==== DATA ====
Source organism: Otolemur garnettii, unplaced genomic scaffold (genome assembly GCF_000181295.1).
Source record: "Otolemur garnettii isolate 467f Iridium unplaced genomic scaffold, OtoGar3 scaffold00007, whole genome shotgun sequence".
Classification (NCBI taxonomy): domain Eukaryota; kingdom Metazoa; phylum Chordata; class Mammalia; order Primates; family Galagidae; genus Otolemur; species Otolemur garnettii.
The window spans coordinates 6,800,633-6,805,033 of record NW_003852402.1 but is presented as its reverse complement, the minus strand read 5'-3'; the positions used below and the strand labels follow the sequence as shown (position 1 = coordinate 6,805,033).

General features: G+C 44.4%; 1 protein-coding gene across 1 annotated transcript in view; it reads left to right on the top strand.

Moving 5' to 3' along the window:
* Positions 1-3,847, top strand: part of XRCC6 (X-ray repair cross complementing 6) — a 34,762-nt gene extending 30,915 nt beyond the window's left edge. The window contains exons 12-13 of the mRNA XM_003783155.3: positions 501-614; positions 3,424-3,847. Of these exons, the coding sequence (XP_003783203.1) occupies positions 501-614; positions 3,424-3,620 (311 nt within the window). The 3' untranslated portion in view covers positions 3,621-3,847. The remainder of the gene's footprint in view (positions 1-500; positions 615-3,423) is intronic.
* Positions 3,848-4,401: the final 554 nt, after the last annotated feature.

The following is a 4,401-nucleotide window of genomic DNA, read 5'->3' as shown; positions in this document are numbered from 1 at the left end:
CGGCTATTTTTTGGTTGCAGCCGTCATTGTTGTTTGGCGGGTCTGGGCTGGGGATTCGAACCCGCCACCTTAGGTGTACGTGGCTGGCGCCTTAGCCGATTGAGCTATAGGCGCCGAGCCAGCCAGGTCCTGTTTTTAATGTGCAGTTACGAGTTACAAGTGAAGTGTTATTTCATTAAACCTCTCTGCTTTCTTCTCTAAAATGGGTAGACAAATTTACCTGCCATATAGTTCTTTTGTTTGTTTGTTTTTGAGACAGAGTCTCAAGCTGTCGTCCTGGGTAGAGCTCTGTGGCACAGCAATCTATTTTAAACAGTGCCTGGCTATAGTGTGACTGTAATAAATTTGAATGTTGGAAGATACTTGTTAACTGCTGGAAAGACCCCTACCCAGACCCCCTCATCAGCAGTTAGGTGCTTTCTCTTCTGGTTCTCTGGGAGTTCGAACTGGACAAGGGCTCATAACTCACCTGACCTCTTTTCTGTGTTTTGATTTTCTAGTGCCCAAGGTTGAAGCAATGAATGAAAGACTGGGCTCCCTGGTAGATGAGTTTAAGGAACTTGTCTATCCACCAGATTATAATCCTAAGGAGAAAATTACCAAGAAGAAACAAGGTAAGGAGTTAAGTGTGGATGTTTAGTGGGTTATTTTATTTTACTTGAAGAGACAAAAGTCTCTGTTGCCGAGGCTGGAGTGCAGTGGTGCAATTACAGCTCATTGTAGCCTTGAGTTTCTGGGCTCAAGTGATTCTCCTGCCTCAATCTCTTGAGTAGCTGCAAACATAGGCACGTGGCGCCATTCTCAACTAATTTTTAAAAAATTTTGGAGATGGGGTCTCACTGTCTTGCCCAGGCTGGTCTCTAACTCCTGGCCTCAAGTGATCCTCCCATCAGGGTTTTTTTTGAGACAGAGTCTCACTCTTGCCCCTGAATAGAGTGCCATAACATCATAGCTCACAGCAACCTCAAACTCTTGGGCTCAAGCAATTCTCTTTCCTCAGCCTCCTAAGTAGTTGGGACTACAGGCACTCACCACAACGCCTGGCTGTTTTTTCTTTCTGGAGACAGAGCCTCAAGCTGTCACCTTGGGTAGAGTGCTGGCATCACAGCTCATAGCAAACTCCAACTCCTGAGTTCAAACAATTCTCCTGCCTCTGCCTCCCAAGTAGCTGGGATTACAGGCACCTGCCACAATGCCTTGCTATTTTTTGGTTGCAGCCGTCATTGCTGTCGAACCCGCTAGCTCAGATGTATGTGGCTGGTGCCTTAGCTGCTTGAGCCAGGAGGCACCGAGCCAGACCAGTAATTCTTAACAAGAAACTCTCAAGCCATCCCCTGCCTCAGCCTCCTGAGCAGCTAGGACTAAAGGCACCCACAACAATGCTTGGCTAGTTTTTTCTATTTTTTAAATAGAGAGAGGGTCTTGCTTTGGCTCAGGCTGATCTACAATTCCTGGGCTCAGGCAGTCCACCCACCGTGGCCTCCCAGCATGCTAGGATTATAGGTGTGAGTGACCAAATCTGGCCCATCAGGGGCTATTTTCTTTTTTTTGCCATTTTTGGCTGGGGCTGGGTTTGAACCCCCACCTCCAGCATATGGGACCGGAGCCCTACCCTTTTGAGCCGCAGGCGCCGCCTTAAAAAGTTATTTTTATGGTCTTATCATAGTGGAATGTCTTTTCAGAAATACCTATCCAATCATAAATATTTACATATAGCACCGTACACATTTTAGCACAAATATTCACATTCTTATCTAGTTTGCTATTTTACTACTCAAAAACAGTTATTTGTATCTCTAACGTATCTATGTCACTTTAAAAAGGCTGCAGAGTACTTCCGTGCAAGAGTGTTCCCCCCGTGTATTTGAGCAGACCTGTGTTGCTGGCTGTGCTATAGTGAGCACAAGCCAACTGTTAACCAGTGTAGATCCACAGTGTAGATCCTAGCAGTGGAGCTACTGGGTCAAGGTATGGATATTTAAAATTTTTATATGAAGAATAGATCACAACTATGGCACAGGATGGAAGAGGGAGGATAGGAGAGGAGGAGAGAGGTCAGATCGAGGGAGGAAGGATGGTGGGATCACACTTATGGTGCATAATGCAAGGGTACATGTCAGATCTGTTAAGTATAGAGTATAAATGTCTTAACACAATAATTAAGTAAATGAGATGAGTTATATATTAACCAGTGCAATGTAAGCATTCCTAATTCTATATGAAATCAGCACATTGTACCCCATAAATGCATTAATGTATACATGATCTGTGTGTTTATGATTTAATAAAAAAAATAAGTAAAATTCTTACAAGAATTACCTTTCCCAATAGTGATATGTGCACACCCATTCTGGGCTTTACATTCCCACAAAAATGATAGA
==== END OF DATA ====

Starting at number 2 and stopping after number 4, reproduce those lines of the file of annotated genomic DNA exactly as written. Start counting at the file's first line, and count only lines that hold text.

Source record: "Otolemur garnettii isolate 467f Iridium unplaced genomic scaffold, OtoGar3 scaffold00007, whole genome shotgun sequence".
Classification (NCBI taxonomy): domain Eukaryota; kingdom Metazoa; phylum Chordata; class Mammalia; order Primates; family Galagidae; genus Otolemur; species Otolemur garnettii.
The window spans coordinates 6,800,633-6,805,033 of record NW_003852402.1 but is presented as its reverse complement, the minus strand read 5'-3'; the positions used below and the strand labels follow the sequence as shown (position 1 = coordinate 6,805,033).